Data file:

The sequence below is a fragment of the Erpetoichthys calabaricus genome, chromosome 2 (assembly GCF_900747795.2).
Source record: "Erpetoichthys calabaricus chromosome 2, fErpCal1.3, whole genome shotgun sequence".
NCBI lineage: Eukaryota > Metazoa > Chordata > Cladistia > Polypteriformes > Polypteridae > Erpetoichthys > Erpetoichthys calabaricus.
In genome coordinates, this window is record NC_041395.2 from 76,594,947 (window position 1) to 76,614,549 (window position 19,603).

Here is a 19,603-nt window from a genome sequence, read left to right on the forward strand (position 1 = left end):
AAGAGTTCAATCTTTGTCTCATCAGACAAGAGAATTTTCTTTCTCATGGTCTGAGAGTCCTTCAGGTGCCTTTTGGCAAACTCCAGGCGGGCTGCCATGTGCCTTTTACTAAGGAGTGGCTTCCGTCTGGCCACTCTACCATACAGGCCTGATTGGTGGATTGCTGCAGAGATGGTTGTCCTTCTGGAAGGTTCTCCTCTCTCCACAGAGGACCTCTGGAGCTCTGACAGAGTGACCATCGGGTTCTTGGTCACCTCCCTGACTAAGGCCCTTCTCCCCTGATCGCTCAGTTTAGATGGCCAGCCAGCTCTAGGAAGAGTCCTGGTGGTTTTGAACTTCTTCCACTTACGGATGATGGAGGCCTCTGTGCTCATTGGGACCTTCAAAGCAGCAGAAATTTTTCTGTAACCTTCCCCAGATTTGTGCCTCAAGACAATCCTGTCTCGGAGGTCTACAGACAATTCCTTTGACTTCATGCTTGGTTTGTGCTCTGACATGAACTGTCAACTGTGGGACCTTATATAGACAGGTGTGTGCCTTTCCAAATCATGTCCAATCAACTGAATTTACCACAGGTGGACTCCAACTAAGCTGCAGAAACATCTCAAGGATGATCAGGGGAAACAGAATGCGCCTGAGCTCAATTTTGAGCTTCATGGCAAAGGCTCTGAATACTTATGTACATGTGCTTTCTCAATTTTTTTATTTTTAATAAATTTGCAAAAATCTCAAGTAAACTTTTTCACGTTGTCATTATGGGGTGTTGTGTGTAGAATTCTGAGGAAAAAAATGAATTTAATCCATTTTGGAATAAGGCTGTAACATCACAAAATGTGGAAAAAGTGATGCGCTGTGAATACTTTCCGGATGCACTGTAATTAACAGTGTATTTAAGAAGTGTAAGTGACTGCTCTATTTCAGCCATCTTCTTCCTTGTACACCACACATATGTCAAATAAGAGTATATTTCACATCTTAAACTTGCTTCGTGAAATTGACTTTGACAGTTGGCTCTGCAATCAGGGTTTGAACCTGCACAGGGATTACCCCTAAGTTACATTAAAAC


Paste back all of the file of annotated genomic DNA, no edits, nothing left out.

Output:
The sequence below is a fragment of the Erpetoichthys calabaricus genome, chromosome 2 (assembly GCF_900747795.2).
Source record: "Erpetoichthys calabaricus chromosome 2, fErpCal1.3, whole genome shotgun sequence".
NCBI lineage: Eukaryota > Metazoa > Chordata > Cladistia > Polypteriformes > Polypteridae > Erpetoichthys > Erpetoichthys calabaricus.
In genome coordinates, this window is record NC_041395.2 from 76,594,947 (window position 1) to 76,614,549 (window position 19,603).

Here is a 19,603-nt window from a genome sequence, read left to right on the forward strand (position 1 = left end):
AAGAGTTCAATCTTTGTCTCATCAGACAAGAGAATTTTCTTTCTCATGGTCTGAGAGTCCTTCAGGTGCCTTTTGGCAAACTCCAGGCGGGCTGCCATGTGCCTTTTACTAAGGAGTGGCTTCCGTCTGGCCACTCTACCATACAGGCCTGATTGGTGGATTGCTGCAGAGATGGTTGTCCTTCTGGAAGGTTCTCCTCTCTCCACAGAGGACCTCTGGAGCTCTGACAGAGTGACCATCGGGTTCTTGGTCACCTCCCTGACTAAGGCCCTTCTCCCCTGATCGCTCAGTTTAGATGGCCAGCCAGCTCTAGGAAGAGTCCTGGTGGTTTTGAACTTCTTCCACTTACGGATGATGGAGGCCTCTGTGCTCATTGGGACCTTCAAAGCAGCAGAAATTTTTCTGTAACCTTCCCCAGATTTGTGCCTCAAGACAATCCTGTCTCGGAGGTCTACAGACAATTCCTTTGACTTCATGCTTGGTTTGTGCTCTGACATGAACTGTCAACTGTGGGACCTTATATAGACAGGTGTGTGCCTTTCCAAATCATGTCCAATCAACTGAATTTACCACAGGTGGACTCCAACTAAGCTGCAGAAACATCTCAAGGATGATCAGGGGAAACAGAATGCGCCTGAGCTCAATTTTGAGCTTCATGGCAAAGGCTCTGAATACTTATGTACATGTGCTTTCTCAATTTTTTTATTTTTAATAAATTTGCAAAAATCTCAAGTAAACTTTTTCACGTTGTCATTATGGGGTGTTGTGTGTAGAATTCTGAGGAAAAAAATGAATTTAATCCATTTTGGAATAAGGCTGTAACATCACAAAATGTGGAAAAAGTGATGCGCTGTGAATACTTTCCGGATGCACTGTAATTAACAGTGTATTTAAGAAGTGTAAGTGACTGCTCTATTTCAGCCATCTTCTTCCTTGTACACCACACATATGTCAAATAAGAGTATATTTCACATCTTAAACTTGCTTCGTGAAATTGACTTTGACAGTTGGCTCTGCAATCAGGGTTTGAACCTGCACAGGGATTACCCCTAAGTTACATTAAAAC